Dealing With Divorce 
(While Managing
Your Mental Illness)

Dealing with divorce is tough.

 The stress that comes with a divorce can lead to enough emotional turmoil and strain that some individuals experience breakdowns. 

However, for individuals already trying to cope with mental illness, divorce can be even more difficult. People dealing with mental illness must work to manage and cope with the illness they are experiencing, while dealing with all the stress a divorce brings as well.


If you are going through a divorce while trying to cope of mental illness, several strategies can be used to deal with the extra stress a divorce brings. Try using the following strategies as you struggle to cope with both mental illness and divorce.

Six Healthy Strategies for Coping
With Divorce and Mental Illness

Strategy #1 – Pay Attention to Your Emotional Well-Being

As you are dealing with divorce, it is essential to make sure you pay attention to your emotional well-being. Stay in tune with the emotions you are feeling instead of bottling up your feelings. Expect to feel anger, confusion, fear and other emotions. Due to the circumstances you are going through, all of these emotions are normal.


Strategy #2 – Avoid Taking Action on Dark Emotions

Although you may be experiencing many dark emotions while dealing with divorce and mental illness, it is important to avoid taking action on these dark emotions. It is important to guard against taking unstable actions based upon those emotions. If you begin feeling as if these emotions are controlling you or that they are driving you to negative actions, make sure you get help. A mental health professional can help, so seek that help immediately, even if you have to head to the emergency room to get it.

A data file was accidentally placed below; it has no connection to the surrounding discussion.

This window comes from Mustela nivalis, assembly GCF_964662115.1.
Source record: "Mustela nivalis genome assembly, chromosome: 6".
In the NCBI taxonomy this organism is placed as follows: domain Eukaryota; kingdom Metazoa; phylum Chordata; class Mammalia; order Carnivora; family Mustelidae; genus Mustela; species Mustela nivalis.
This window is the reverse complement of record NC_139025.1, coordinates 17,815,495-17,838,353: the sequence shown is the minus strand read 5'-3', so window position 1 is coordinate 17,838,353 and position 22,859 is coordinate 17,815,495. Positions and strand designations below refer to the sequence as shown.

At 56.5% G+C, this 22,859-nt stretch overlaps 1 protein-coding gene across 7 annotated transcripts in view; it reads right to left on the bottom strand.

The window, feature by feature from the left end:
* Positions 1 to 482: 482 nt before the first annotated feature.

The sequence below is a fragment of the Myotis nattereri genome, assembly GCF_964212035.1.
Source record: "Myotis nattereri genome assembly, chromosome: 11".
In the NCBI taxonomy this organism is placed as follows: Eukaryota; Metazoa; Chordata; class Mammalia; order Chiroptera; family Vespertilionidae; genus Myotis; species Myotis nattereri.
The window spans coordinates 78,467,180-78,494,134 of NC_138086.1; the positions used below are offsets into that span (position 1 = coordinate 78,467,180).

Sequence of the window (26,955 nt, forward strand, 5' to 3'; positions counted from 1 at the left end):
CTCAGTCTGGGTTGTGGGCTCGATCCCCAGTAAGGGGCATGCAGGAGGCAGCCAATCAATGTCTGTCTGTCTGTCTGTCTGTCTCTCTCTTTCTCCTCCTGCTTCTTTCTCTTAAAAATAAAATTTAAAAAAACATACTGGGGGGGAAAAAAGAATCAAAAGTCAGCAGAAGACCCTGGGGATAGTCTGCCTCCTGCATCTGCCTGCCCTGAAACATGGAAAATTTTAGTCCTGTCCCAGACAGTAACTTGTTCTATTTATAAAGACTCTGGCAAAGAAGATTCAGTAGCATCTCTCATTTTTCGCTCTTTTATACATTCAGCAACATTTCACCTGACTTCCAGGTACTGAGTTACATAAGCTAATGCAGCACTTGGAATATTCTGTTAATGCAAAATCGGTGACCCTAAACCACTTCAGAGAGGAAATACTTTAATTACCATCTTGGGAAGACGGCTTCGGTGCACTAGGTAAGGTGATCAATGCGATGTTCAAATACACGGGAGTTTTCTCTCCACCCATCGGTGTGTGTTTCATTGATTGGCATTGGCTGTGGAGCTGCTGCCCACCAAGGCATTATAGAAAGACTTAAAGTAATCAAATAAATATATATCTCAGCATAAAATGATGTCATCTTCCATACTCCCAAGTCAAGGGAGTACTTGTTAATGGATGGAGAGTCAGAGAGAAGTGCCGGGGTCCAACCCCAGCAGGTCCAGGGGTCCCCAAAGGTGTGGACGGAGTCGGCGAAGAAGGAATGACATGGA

Strategy #3 – Take Time to Detach

When dealing with the divorce feels like too much, try to take a bit of time to detach from the situation for a bit. This can help you to avoid ruminating and the dark emotions that may come with rumination. You may need a couple days off work or a day to yourself to catch a break and clear your head.


Strategy #4 – Avoid Isolating Yourself

Of course, while it is fine to take some time to detach from the situation you are going through, it is important to avoid isolating yourself. 

Human contact is essential.

You need someone to talk to, although you probably should avoid seeing your spouse, since that may result in even more stressful conflict.

If you must talk with your spouse due to the divorce proceedings, only agree to do so if your spouse promises to stay calm during the conversation.

If anger erupts or fighting begins, stop the conversation and suggest that you try the discussion again later.

Avoid more conflict, even if it requires you to walk away from a conversation.


Strategy #5 – Put a Positive Spin on the Situation

Instead of viewing your divorce negatively, try to put a positive spin on the situation. Realize that problems and dysfunction within your marriage led to the divorce, so moving on is a good thing. Although dealing with divorce seems difficult now, it is an opportunity that will allow you to explore more of your own interests, such as new hobbies, traveling or other endeavors you have always wanted to try.


Strategy #6 – Never Stop Seeing Your Therapist or Taking Medications

Although going through the divorce can bring plenty of frustration, do not allow this to make you stop seeing your therapist. You should never stop taking your medications for mental illness. Both your therapist and your medications are essential as you go through this difficult time.


The pain of a divorce may make you feel like isolating yourself and shutting off your emotions. However, responding in this way emotionally may make your mental illness worse, leading to disaster. Use these strategies for dealing with divorce, ensuring that you do so in a way that will not exacerbate your mental illness.

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